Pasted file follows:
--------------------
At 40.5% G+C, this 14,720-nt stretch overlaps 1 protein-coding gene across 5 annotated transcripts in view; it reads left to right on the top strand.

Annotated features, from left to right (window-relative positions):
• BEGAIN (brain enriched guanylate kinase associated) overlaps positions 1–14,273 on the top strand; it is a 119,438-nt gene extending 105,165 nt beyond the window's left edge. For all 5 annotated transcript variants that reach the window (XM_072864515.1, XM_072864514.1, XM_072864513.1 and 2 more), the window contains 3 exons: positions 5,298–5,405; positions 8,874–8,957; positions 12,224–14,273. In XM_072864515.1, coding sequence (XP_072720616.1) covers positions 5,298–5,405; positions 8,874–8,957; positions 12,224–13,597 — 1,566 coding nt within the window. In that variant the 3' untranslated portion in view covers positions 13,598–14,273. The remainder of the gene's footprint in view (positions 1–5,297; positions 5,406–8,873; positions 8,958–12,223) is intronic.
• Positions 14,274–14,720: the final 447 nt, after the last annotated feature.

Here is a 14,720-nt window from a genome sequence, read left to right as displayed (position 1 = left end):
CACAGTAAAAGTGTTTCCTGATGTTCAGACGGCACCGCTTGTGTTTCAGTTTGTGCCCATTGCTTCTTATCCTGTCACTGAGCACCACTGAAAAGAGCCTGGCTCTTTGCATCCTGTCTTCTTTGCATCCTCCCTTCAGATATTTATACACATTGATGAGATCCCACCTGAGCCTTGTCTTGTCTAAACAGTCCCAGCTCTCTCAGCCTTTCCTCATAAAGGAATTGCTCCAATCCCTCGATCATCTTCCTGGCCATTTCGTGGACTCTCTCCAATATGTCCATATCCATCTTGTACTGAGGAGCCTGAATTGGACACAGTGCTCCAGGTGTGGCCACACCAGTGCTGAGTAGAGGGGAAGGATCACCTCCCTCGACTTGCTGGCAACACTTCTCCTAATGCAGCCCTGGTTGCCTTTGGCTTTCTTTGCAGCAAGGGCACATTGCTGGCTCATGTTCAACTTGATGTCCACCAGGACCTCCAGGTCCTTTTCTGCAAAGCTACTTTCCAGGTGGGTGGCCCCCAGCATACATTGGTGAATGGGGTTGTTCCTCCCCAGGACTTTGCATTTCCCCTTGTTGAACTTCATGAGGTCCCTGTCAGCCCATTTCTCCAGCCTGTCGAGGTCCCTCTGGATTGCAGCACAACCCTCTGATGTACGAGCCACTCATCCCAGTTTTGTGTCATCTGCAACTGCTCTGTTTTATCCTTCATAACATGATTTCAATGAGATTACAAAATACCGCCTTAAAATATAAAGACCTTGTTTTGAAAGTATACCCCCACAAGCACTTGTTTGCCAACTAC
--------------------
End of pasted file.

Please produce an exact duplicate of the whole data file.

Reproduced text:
At 40.5% G+C, this 14,720-nt stretch overlaps 1 protein-coding gene across 5 annotated transcripts in view; it reads left to right on the top strand.

Annotated features, from left to right (window-relative positions):
• BEGAIN (brain enriched guanylate kinase associated) overlaps positions 1–14,273 on the top strand; it is a 119,438-nt gene extending 105,165 nt beyond the window's left edge. For all 5 annotated transcript variants that reach the window (XM_072864515.1, XM_072864514.1, XM_072864513.1 and 2 more), the window contains 3 exons: positions 5,298–5,405; positions 8,874–8,957; positions 12,224–14,273. In XM_072864515.1, coding sequence (XP_072720616.1) covers positions 5,298–5,405; positions 8,874–8,957; positions 12,224–13,597 — 1,566 coding nt within the window. In that variant the 3' untranslated portion in view covers positions 13,598–14,273. The remainder of the gene's footprint in view (positions 1–5,297; positions 5,406–8,873; positions 8,958–12,223) is intronic.
• Positions 14,274–14,720: the final 447 nt, after the last annotated feature.

Here is a 14,720-nt window from a genome sequence, read left to right as displayed (position 1 = left end):
CACAGTAAAAGTGTTTCCTGATGTTCAGACGGCACCGCTTGTGTTTCAGTTTGTGCCCATTGCTTCTTATCCTGTCACTGAGCACCACTGAAAAGAGCCTGGCTCTTTGCATCCTGTCTTCTTTGCATCCTCCCTTCAGATATTTATACACATTGATGAGATCCCACCTGAGCCTTGTCTTGTCTAAACAGTCCCAGCTCTCTCAGCCTTTCCTCATAAAGGAATTGCTCCAATCCCTCGATCATCTTCCTGGCCATTTCGTGGACTCTCTCCAATATGTCCATATCCATCTTGTACTGAGGAGCCTGAATTGGACACAGTGCTCCAGGTGTGGCCACACCAGTGCTGAGTAGAGGGGAAGGATCACCTCCCTCGACTTGCTGGCAACACTTCTCCTAATGCAGCCCTGGTTGCCTTTGGCTTTCTTTGCAGCAAGGGCACATTGCTGGCTCATGTTCAACTTGATGTCCACCAGGACCTCCAGGTCCTTTTCTGCAAAGCTACTTTCCAGGTGGGTGGCCCCCAGCATACATTGGTGAATGGGGTTGTTCCTCCCCAGGACTTTGCATTTCCCCTTGTTGAACTTCATGAGGTCCCTGTCAGCCCATTTCTCCAGCCTGTCGAGGTCCCTCTGGATTGCAGCACAACCCTCTGATGTACGAGCCACTCATCCCAGTTTTGTGTCATCTGCAACTGCTCTGTTTTATCCTTCATAACATGATTTCAATGAGATTACAAAATACCGCCTTAAAATATAAAGACCTTGTTTTGAAAGTATACCCCCACAAGCACTTGTTTGCCAACTAC